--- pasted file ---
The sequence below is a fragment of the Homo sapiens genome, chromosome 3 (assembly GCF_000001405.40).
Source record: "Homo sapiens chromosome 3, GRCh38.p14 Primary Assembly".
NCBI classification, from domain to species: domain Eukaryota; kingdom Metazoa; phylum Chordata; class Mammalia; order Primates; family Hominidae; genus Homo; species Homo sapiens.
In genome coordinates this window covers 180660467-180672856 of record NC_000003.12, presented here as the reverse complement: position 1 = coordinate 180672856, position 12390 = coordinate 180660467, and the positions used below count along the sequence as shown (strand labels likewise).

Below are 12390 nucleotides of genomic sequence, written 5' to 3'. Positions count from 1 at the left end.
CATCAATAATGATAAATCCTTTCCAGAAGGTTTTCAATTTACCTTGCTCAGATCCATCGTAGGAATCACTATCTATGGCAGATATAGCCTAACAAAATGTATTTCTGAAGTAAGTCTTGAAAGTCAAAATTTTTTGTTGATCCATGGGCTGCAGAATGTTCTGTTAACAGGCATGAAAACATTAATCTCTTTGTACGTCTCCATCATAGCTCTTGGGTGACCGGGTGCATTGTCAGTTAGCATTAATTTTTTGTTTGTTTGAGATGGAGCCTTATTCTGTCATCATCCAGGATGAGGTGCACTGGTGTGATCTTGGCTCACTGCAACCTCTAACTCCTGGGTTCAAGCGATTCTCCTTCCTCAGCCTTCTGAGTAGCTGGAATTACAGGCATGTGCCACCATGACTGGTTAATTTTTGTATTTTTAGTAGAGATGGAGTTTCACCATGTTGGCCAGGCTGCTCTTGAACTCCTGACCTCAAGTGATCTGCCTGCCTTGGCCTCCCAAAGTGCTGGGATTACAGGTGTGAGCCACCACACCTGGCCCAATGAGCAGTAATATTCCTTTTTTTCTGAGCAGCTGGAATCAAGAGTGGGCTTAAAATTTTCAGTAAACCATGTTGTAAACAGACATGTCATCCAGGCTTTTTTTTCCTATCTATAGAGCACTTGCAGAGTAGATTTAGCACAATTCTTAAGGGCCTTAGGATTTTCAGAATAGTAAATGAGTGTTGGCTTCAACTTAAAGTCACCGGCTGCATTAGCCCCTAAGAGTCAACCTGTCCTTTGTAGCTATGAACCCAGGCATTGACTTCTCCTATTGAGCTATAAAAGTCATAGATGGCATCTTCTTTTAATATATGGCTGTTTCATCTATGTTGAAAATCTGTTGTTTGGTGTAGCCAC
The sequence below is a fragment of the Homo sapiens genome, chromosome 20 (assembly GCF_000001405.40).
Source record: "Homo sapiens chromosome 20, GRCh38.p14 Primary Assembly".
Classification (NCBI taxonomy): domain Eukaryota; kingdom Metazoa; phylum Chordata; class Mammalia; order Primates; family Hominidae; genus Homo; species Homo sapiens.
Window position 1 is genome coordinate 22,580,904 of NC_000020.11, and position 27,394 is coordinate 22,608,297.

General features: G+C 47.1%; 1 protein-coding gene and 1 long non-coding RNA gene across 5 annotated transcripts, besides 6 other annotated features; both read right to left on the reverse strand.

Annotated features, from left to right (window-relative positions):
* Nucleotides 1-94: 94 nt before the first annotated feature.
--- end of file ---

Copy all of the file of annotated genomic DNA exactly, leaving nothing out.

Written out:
The sequence below is a fragment of the Homo sapiens genome, chromosome 3 (assembly GCF_000001405.40).
Source record: "Homo sapiens chromosome 3, GRCh38.p14 Primary Assembly".
NCBI classification, from domain to species: domain Eukaryota; kingdom Metazoa; phylum Chordata; class Mammalia; order Primates; family Hominidae; genus Homo; species Homo sapiens.
In genome coordinates this window covers 180660467-180672856 of record NC_000003.12, presented here as the reverse complement: position 1 = coordinate 180672856, position 12390 = coordinate 180660467, and the positions used below count along the sequence as shown (strand labels likewise).

Below are 12390 nucleotides of genomic sequence, written 5' to 3'. Positions count from 1 at the left end.
CATCAATAATGATAAATCCTTTCCAGAAGGTTTTCAATTTACCTTGCTCAGATCCATCGTAGGAATCACTATCTATGGCAGATATAGCCTAACAAAATGTATTTCTGAAGTAAGTCTTGAAAGTCAAAATTTTTTGTTGATCCATGGGCTGCAGAATGTTCTGTTAACAGGCATGAAAACATTAATCTCTTTGTACGTCTCCATCATAGCTCTTGGGTGACCGGGTGCATTGTCAGTTAGCATTAATTTTTTGTTTGTTTGAGATGGAGCCTTATTCTGTCATCATCCAGGATGAGGTGCACTGGTGTGATCTTGGCTCACTGCAACCTCTAACTCCTGGGTTCAAGCGATTCTCCTTCCTCAGCCTTCTGAGTAGCTGGAATTACAGGCATGTGCCACCATGACTGGTTAATTTTTGTATTTTTAGTAGAGATGGAGTTTCACCATGTTGGCCAGGCTGCTCTTGAACTCCTGACCTCAAGTGATCTGCCTGCCTTGGCCTCCCAAAGTGCTGGGATTACAGGTGTGAGCCACCACACCTGGCCCAATGAGCAGTAATATTCCTTTTTTTCTGAGCAGCTGGAATCAAGAGTGGGCTTAAAATTTTCAGTAAACCATGTTGTAAACAGACATGTCATCCAGGCTTTTTTTTCCTATCTATAGAGCACTTGCAGAGTAGATTTAGCACAATTCTTAAGGGCCTTAGGATTTTCAGAATAGTAAATGAGTGTTGGCTTCAACTTAAAGTCACCGGCTGCATTAGCCCCTAAGAGTCAACCTGTCCTTTGTAGCTATGAACCCAGGCATTGACTTCTCCTATTGAGCTATAAAAGTCATAGATGGCATCTTCTTTTAATATATGGCTGTTTCATCTATGTTGAAAATCTGTTGTTTGGTGTAGCCAC
The sequence below is a fragment of the Homo sapiens genome, chromosome 20 (assembly GCF_000001405.40).
Source record: "Homo sapiens chromosome 20, GRCh38.p14 Primary Assembly".
Classification (NCBI taxonomy): domain Eukaryota; kingdom Metazoa; phylum Chordata; class Mammalia; order Primates; family Hominidae; genus Homo; species Homo sapiens.
Window position 1 is genome coordinate 22,580,904 of NC_000020.11, and position 27,394 is coordinate 22,608,297.

General features: G+C 47.1%; 1 protein-coding gene and 1 long non-coding RNA gene across 5 annotated transcripts, besides 6 other annotated features; both read right to left on the reverse strand.

Annotated features, from left to right (window-relative positions):
* Nucleotides 1-94: 94 nt before the first annotated feature.